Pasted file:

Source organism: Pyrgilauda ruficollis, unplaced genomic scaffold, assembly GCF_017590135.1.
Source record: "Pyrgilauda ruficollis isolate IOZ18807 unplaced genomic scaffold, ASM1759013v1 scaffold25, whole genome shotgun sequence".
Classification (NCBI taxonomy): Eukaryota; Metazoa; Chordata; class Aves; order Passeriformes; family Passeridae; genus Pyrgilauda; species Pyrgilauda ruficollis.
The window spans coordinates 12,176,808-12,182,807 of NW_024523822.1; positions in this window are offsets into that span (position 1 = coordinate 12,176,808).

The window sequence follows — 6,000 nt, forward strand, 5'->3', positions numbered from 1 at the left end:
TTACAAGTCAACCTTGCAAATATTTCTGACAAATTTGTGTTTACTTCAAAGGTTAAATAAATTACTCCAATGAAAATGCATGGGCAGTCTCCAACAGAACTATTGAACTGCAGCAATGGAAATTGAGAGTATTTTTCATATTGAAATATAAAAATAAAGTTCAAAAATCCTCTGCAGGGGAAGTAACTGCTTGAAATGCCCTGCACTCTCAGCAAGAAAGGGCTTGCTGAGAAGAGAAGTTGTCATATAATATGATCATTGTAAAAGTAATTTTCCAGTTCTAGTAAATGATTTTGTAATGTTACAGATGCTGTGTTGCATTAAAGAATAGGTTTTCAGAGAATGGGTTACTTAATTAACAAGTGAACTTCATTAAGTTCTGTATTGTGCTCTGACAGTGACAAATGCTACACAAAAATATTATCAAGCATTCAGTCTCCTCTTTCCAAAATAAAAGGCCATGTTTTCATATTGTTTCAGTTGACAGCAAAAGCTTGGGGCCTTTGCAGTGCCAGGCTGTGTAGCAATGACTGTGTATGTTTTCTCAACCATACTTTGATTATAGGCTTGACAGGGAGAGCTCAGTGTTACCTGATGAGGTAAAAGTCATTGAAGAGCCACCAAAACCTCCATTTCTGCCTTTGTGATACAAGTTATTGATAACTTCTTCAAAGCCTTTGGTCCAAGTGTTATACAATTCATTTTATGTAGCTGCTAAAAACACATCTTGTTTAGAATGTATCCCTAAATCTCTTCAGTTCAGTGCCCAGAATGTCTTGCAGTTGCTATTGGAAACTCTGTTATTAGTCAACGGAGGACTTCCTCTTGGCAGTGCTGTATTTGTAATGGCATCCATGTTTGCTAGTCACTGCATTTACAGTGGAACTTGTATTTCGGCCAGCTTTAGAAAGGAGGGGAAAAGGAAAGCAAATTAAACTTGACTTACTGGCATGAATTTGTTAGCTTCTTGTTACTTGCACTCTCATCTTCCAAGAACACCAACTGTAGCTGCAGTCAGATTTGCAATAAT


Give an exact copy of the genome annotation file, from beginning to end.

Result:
Source organism: Pyrgilauda ruficollis, unplaced genomic scaffold, assembly GCF_017590135.1.
Source record: "Pyrgilauda ruficollis isolate IOZ18807 unplaced genomic scaffold, ASM1759013v1 scaffold25, whole genome shotgun sequence".
Classification (NCBI taxonomy): Eukaryota; Metazoa; Chordata; class Aves; order Passeriformes; family Passeridae; genus Pyrgilauda; species Pyrgilauda ruficollis.
The window spans coordinates 12,176,808-12,182,807 of NW_024523822.1; positions in this window are offsets into that span (position 1 = coordinate 12,176,808).

The window sequence follows — 6,000 nt, forward strand, 5'->3', positions numbered from 1 at the left end:
TTACAAGTCAACCTTGCAAATATTTCTGACAAATTTGTGTTTACTTCAAAGGTTAAATAAATTACTCCAATGAAAATGCATGGGCAGTCTCCAACAGAACTATTGAACTGCAGCAATGGAAATTGAGAGTATTTTTCATATTGAAATATAAAAATAAAGTTCAAAAATCCTCTGCAGGGGAAGTAACTGCTTGAAATGCCCTGCACTCTCAGCAAGAAAGGGCTTGCTGAGAAGAGAAGTTGTCATATAATATGATCATTGTAAAAGTAATTTTCCAGTTCTAGTAAATGATTTTGTAATGTTACAGATGCTGTGTTGCATTAAAGAATAGGTTTTCAGAGAATGGGTTACTTAATTAACAAGTGAACTTCATTAAGTTCTGTATTGTGCTCTGACAGTGACAAATGCTACACAAAAATATTATCAAGCATTCAGTCTCCTCTTTCCAAAATAAAAGGCCATGTTTTCATATTGTTTCAGTTGACAGCAAAAGCTTGGGGCCTTTGCAGTGCCAGGCTGTGTAGCAATGACTGTGTATGTTTTCTCAACCATACTTTGATTATAGGCTTGACAGGGAGAGCTCAGTGTTACCTGATGAGGTAAAAGTCATTGAAGAGCCACCAAAACCTCCATTTCTGCCTTTGTGATACAAGTTATTGATAACTTCTTCAAAGCCTTTGGTCCAAGTGTTATACAATTCATTTTATGTAGCTGCTAAAAACACATCTTGTTTAGAATGTATCCCTAAATCTCTTCAGTTCAGTGCCCAGAATGTCTTGCAGTTGCTATTGGAAACTCTGTTATTAGTCAACGGAGGACTTCCTCTTGGCAGTGCTGTATTTGTAATGGCATCCATGTTTGCTAGTCACTGCATTTACAGTGGAACTTGTATTTCGGCCAGCTTTAGAAAGGAGGGGAAAAGGAAAGCAAATTAAACTTGACTTACTGGCATGAATTTGTTAGCTTCTTGTTACTTGCACTCTCATCTTCCAAGAACACCAACTGTAGCTGCAGTCAGATTTGCAATAAT